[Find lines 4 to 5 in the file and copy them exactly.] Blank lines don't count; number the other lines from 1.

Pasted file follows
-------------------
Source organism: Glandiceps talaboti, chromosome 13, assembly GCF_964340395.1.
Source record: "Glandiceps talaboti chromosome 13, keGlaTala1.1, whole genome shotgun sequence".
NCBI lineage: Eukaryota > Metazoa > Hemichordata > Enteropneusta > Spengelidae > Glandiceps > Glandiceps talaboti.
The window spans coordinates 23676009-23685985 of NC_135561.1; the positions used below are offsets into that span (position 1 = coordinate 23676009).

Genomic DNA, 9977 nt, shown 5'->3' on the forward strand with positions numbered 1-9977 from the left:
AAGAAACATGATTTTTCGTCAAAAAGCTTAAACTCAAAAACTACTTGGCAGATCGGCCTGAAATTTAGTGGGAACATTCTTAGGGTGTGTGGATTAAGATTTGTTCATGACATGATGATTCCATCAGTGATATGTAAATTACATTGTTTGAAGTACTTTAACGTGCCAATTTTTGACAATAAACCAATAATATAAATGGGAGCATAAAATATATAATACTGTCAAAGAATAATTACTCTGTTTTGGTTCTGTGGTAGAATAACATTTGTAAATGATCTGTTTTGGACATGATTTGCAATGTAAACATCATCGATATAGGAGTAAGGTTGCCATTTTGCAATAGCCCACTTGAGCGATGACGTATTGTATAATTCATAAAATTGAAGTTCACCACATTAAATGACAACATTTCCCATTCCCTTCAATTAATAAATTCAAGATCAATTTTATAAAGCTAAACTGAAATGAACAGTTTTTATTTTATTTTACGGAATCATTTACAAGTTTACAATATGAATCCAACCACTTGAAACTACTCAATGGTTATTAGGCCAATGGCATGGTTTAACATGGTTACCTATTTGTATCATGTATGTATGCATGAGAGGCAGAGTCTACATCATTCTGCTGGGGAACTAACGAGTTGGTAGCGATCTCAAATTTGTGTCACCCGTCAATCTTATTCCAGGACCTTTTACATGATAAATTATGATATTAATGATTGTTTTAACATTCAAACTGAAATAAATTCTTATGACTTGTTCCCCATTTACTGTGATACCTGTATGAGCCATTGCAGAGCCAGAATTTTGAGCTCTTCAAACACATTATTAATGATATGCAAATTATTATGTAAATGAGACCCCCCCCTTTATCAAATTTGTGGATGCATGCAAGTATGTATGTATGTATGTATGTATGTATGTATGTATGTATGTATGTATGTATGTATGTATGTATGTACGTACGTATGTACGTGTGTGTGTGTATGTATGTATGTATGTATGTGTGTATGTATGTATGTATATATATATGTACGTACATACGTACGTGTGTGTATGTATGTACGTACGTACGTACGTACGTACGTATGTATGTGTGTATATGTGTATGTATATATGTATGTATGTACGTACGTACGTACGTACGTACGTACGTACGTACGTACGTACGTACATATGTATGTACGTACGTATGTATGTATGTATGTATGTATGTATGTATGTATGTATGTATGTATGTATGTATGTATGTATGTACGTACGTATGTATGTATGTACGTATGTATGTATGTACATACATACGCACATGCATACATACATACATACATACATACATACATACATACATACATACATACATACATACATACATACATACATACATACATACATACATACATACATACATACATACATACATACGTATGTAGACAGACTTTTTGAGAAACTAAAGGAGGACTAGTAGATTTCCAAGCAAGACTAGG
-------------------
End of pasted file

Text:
The window spans coordinates 23676009-23685985 of NC_135561.1; the positions used below are offsets into that span (position 1 = coordinate 23676009).

Genomic DNA, 9977 nt, shown 5'->3' on the forward strand with positions numbered 1-9977 from the left: